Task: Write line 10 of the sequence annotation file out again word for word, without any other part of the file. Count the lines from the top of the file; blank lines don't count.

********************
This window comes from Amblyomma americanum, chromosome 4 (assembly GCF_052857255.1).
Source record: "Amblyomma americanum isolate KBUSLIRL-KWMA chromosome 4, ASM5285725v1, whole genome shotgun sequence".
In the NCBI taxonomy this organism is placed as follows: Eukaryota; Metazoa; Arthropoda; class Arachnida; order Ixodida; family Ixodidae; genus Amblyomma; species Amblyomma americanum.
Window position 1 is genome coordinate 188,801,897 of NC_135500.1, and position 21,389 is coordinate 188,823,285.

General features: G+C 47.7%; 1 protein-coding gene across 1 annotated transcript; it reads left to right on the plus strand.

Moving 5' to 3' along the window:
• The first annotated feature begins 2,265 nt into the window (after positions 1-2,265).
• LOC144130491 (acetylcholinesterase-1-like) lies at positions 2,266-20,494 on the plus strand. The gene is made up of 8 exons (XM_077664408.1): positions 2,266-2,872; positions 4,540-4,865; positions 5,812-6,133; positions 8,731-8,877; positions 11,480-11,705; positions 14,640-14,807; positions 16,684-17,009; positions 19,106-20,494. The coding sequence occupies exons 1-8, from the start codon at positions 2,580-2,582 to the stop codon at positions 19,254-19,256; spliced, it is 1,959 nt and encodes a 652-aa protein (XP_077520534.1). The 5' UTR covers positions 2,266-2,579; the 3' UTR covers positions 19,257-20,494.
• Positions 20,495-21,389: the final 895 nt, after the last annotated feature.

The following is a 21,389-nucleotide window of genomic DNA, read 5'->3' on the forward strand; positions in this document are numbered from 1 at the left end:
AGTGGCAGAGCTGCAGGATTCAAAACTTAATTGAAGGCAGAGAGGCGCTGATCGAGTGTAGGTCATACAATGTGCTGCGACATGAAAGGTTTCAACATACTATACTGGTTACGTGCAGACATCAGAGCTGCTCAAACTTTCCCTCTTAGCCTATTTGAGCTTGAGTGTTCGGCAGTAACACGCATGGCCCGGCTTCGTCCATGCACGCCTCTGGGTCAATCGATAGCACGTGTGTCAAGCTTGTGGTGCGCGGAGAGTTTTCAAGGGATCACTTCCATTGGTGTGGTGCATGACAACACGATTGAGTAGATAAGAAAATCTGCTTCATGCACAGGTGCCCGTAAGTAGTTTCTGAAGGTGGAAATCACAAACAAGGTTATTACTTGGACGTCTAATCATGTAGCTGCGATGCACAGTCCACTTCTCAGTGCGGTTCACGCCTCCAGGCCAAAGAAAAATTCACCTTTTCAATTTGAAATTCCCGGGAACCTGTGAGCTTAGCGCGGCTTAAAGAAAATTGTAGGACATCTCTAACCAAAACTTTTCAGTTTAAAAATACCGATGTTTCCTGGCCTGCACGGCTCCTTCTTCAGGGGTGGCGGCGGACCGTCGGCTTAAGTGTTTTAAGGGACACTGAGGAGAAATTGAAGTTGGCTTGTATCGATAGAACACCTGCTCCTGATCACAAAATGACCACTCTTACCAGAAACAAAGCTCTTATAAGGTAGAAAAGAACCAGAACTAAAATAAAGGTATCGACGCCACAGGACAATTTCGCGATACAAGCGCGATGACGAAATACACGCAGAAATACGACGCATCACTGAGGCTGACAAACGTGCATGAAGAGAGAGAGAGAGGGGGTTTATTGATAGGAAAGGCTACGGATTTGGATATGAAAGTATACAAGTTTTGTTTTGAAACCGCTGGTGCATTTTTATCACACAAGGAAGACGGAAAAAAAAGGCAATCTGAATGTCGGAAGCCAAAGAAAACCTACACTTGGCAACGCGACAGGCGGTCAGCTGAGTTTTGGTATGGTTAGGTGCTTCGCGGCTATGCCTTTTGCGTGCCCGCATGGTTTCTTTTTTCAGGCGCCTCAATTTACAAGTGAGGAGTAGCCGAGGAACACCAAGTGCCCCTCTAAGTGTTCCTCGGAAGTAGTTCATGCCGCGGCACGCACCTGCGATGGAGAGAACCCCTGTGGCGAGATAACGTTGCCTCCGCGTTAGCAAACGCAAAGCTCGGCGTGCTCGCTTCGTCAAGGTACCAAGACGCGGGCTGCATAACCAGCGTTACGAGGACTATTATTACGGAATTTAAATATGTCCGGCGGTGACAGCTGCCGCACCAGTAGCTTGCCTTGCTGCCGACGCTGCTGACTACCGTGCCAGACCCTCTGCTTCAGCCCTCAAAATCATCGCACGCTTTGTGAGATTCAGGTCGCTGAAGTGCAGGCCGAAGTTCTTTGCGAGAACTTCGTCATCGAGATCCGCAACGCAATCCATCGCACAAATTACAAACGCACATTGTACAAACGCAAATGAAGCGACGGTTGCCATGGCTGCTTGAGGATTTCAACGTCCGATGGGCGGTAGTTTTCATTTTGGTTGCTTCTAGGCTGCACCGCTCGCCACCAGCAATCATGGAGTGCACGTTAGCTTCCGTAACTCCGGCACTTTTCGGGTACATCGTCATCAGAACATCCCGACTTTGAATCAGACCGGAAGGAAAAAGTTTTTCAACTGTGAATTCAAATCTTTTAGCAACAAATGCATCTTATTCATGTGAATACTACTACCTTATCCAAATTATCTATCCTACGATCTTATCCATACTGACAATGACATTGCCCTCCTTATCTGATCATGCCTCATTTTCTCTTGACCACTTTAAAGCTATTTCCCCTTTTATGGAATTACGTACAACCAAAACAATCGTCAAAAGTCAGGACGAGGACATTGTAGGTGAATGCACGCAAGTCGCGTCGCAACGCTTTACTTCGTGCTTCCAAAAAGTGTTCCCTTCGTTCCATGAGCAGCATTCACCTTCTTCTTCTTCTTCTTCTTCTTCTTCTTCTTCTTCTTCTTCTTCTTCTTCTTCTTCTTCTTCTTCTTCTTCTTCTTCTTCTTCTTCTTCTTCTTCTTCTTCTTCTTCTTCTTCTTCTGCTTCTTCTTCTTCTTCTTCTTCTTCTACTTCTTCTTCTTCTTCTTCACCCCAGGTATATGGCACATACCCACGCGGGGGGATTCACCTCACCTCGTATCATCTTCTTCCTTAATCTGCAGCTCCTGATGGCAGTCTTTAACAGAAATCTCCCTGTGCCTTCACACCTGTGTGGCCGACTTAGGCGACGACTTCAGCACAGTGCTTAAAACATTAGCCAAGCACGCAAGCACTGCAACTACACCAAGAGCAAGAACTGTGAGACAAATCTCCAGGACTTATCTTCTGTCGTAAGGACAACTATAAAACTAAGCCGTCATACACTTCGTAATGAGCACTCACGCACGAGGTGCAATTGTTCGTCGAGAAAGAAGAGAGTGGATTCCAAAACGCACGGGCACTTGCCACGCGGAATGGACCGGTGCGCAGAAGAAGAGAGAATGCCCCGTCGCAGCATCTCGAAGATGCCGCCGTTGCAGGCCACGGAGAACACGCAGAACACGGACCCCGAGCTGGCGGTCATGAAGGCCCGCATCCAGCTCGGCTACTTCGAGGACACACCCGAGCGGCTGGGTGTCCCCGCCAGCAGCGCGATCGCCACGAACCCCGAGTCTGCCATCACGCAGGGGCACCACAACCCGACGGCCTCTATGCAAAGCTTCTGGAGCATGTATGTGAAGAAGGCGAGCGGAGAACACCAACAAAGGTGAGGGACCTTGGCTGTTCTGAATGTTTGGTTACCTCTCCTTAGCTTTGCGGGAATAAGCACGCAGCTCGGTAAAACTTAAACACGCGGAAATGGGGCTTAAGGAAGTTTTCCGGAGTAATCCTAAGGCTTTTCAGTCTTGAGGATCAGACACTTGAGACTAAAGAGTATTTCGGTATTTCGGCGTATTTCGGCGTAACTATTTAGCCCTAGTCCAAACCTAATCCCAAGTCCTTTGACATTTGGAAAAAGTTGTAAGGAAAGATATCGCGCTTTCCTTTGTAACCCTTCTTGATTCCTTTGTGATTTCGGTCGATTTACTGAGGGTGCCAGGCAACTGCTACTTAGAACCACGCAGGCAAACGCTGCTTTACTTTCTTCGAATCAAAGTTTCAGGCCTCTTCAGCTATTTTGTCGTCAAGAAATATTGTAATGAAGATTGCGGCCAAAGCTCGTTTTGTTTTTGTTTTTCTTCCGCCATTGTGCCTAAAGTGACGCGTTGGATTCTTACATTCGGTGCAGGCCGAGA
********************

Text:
The following is a 21,389-nucleotide window of genomic DNA, read 5'->3' on the forward strand; positions in this document are numbered from 1 at the left end: